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Recreational Cyclocross and Gravelbiking This has to be the most physically intense sport ever invented. It's high speed bicycle racing on a short off road course or riding the off pavement rides on gravel like :The Dirty Kanza". We also have a dedicated Racing forum for the Cyclocross Hard Core Racers.

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Old 07-27-08, 08:53 PM   #1
bmorebent
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Cross Bike Weight Mystery - Help!

I'm trying to find a light cross-bike and the websites of the big boys don't list the weights of the bikes.

Can anyone help out with the weights of these bikes in the standard build form:

Jake the Snake
Surly Cross Check
Lemond Poprad
Salsa Le Cruz
Salsa Casserole
Redline Conquest

Or any others. I'd love to know which is sub 20 lbs. I need a bike available in a 47, so I need to check into who has smaller frames. Do you guys know the weight savings typically found in going from a 55cm to a 47cm? Some of the weights given are for the larger sized bikes and I'm wondering how much mine would be. Thanks!
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Old 07-27-08, 10:19 PM   #2
BrianN
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Salsa La Cruz Frame weight: 4.54 pounds (2060 grams) 51 cm
Fork weight: 2.07 pounds (940 grams)

With a steel fork, this one might be tough to get under 20 lbs.

-B
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Old 07-28-08, 05:54 AM   #3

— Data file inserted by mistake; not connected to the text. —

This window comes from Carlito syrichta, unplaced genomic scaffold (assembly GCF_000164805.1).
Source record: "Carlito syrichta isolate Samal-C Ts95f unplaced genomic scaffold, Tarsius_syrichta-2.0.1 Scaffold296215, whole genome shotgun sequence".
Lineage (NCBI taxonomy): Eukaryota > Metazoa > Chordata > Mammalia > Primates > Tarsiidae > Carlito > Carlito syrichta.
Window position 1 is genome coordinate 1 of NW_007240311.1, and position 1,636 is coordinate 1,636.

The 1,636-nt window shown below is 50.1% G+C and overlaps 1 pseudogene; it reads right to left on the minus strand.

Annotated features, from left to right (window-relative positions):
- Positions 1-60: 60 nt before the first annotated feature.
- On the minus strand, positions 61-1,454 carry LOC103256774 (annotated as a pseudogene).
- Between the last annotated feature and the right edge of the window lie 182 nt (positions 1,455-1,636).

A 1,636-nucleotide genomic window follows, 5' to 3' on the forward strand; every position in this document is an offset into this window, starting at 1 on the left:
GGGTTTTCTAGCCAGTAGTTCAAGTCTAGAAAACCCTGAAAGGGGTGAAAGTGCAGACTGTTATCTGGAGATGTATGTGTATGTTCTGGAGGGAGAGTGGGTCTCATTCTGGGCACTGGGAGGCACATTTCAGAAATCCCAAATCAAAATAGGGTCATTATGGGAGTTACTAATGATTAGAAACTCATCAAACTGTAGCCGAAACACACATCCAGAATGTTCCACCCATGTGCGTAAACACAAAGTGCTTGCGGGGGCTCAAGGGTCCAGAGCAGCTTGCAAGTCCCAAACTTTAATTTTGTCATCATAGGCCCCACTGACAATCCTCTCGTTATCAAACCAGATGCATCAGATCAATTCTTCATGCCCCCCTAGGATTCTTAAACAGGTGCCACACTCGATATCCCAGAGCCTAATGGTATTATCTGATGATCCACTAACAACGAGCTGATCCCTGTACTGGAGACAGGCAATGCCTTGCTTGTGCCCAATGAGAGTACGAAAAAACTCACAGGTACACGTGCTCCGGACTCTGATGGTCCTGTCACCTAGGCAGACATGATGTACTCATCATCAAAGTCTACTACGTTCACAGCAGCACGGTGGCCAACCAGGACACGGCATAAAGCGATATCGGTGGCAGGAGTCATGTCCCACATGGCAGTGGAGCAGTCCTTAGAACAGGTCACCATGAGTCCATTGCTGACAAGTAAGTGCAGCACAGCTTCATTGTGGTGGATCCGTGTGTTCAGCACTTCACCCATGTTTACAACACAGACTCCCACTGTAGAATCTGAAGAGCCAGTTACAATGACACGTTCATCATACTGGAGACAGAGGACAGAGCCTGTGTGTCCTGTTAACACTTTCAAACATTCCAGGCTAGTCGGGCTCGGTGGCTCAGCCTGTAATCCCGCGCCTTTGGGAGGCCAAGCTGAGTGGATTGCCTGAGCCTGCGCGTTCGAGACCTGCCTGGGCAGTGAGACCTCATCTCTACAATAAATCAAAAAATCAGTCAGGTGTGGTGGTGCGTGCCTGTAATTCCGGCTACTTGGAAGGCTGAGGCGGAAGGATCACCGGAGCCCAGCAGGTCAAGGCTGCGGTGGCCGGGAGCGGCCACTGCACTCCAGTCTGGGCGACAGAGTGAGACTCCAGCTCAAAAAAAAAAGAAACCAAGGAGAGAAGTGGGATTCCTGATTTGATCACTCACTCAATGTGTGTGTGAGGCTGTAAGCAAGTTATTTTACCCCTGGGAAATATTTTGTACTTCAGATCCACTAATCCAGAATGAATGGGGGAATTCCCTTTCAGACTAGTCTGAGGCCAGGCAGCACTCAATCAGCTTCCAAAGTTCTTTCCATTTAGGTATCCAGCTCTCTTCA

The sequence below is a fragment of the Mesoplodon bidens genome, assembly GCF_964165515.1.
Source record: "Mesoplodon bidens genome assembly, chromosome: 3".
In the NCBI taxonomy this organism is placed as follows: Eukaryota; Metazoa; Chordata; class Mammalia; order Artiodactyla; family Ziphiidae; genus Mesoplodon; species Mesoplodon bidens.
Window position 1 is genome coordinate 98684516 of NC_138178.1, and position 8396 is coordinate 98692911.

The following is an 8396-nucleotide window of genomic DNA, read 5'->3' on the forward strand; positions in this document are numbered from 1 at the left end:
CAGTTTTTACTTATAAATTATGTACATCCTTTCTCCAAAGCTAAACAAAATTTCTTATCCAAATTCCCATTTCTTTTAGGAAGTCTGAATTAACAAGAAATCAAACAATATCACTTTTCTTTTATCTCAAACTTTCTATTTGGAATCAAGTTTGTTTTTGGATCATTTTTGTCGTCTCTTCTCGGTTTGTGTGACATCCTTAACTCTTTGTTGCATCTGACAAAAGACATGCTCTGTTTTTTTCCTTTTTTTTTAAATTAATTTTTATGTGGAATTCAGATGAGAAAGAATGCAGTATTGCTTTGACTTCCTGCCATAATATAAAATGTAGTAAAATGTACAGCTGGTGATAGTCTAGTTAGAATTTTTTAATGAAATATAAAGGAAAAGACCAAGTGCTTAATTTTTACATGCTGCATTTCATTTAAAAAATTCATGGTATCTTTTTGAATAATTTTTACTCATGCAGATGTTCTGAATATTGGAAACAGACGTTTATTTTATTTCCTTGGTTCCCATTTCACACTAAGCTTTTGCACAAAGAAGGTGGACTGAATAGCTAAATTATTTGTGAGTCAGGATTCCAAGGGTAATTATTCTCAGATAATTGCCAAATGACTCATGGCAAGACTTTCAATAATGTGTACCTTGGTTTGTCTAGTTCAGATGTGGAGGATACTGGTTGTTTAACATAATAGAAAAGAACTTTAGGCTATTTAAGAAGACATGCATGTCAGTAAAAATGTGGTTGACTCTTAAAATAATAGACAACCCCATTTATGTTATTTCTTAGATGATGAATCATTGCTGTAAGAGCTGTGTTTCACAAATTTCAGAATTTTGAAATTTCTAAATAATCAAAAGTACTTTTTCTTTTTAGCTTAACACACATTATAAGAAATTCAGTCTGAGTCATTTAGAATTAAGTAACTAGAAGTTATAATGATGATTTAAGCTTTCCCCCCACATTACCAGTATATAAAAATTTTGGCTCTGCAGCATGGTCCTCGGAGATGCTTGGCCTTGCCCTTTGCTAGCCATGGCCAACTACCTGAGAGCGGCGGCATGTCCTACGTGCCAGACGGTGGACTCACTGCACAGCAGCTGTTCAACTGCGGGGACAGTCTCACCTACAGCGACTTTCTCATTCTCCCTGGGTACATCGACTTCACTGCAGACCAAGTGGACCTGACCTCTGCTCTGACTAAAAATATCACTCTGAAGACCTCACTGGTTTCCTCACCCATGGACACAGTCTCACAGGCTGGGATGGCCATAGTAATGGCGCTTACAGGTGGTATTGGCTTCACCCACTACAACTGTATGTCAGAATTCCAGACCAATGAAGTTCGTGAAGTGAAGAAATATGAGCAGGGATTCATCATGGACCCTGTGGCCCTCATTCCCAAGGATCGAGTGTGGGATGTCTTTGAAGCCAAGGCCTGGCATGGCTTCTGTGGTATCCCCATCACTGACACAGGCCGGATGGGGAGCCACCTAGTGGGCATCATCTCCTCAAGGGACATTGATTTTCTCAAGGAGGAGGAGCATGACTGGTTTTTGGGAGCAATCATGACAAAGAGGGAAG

bmorebent
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I'll add the Bianchi Axis to that list, if anyone knows the details on that bike's weight complete.
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Old 07-28-08, 06:03 AM   #4
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Try a Ridley, I had a crosswind a few years ago and it was al light as my road bike when set up with tubulars.
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Old 07-28-08, 08:09 AM   #5
dirtyphotons
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bmorebent, none of those bikes you mention come under 20 lbs. in their stock form. the lighter ones are gonna be the aluminum frames, the kona, redline and axis.

the kona major jake (next step up from jts) comes in at 20.1 lbs stock. that'd probably be more cost effective than buying one off your list and trying to lighten it by buying parts.

a lot of people like their konas. and the ridley crosswind is very nice, albeit a bit of a step up.

remember that if you're racing you always risk crashing. i usually try not to race on anything i can't afford to replace, although i'll be breaking that rule this season...

p.s. if you're in bmore you should definitely check out charm city cross. it's really well put on and a fun course. see you there!
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Old 07-28-08, 08:31 AM   #6
bmorebent